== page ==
The first part was to configure a domain name with dynamic DNS, to point at my home network. I used ChangeiP to create a free domain name for this purpose. To transmit my current IP address to ChangeiP (and to OpenDNS), I purchased IP Monitor from the Mac App Store.
The second part was configuring the VPN service in macOS Server. I’m listing the steps here, but I wouldn’t have figured this all out without Todd Olthoff’s YouTube series on El Capitan Server. Here we go:
- In the server Overview panel, I edited the Host Name to match the DDNS domain name I configured with ChangeiP. This involved switching from a .local name to an ‘Internet’ name (the domain name), so the server is accessable from the broader internet.
- Then in the VPN panel, I set the ‘VPN Host Name’ to match the domain name.
- I generated a ‘Shared Secret’ using 1Password.
- I configured the client address range for IP addresses beyond our router’s dynamic set, and beyond the few static IPs I’ve set up.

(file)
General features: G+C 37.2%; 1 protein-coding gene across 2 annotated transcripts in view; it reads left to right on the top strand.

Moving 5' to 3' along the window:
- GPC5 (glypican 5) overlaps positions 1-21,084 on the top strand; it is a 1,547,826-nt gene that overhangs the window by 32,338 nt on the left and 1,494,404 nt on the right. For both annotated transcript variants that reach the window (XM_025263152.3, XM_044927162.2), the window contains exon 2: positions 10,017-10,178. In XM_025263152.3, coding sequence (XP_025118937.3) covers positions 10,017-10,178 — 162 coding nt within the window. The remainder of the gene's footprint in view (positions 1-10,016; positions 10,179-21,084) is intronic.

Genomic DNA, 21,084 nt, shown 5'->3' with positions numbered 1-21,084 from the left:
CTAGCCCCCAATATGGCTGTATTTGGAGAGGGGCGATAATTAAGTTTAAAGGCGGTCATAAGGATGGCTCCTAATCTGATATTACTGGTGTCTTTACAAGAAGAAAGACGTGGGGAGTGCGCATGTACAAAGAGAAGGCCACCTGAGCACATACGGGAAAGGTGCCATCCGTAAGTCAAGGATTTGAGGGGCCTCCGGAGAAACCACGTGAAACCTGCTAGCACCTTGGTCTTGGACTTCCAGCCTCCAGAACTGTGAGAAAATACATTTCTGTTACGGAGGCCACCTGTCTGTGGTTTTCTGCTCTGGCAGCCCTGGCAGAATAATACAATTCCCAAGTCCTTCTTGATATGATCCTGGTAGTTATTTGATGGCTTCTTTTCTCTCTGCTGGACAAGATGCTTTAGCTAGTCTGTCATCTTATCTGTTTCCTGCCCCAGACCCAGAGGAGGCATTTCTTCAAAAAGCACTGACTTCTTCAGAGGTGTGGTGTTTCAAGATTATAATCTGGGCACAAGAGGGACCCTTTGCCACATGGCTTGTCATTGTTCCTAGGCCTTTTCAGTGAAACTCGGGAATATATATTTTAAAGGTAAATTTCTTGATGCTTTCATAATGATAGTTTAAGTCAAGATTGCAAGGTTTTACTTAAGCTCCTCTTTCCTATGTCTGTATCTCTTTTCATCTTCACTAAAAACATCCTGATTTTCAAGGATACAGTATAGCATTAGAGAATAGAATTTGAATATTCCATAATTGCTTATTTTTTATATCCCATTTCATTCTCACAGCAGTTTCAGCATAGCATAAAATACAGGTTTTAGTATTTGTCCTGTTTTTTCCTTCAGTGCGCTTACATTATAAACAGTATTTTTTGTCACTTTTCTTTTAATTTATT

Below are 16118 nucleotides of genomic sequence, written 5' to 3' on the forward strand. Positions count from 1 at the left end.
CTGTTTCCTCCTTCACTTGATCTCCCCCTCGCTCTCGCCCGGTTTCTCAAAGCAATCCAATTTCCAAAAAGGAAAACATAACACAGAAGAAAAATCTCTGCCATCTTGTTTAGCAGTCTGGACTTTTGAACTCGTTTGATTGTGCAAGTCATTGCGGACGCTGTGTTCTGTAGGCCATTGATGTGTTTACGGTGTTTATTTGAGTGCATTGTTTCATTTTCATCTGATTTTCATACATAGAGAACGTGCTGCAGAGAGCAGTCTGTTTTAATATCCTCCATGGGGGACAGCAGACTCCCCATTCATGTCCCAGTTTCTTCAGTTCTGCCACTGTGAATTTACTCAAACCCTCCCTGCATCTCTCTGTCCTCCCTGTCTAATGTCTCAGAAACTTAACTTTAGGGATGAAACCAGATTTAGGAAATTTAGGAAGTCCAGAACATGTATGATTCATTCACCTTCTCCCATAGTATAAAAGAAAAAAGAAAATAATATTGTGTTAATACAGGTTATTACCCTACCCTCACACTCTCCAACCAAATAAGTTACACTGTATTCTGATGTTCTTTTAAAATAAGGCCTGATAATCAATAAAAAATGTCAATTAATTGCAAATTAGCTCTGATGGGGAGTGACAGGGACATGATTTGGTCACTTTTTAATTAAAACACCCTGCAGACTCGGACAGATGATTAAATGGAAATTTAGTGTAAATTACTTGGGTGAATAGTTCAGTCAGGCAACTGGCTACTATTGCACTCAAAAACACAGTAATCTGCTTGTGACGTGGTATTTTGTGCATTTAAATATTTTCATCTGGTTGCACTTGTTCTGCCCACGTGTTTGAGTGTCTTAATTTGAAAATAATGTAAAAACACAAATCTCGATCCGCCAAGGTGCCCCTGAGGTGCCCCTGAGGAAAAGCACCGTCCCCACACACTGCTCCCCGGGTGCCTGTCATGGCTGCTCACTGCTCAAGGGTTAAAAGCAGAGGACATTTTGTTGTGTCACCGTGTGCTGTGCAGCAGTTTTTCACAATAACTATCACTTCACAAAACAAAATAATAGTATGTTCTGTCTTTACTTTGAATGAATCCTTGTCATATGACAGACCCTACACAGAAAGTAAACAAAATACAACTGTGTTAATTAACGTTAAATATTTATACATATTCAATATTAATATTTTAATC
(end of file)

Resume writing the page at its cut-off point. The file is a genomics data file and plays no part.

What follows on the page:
- I pointed the DNS Settings to point to our Time Capsule (which is where all machines on the network go for DNS).
- I turned the service on.
I had initially let Server configure DNS for me, but disabling it hasn’t negatively impacted anything, so I’m leaving it off for now.
The only thing left to do was to set up the client devices. On the Mac:
- Open Network Preferences, and hit the ‘+’ button to add a new service.
- Select VPN from the drop down, and set the VPN Type to ‘L2TP over IPSec’.
- Set the server address to the domain name.
- Set the account name to your account (as configured in the ‘Users’ panel of the Server app).
- Open Authentication Settings and enter your account password, as well as the Shared Secret.
- In Advanced…, I selected ‘Send all traffic over VPN connection’.
The process is very similar on iOS; you can access it from Settings -> General -> VPN.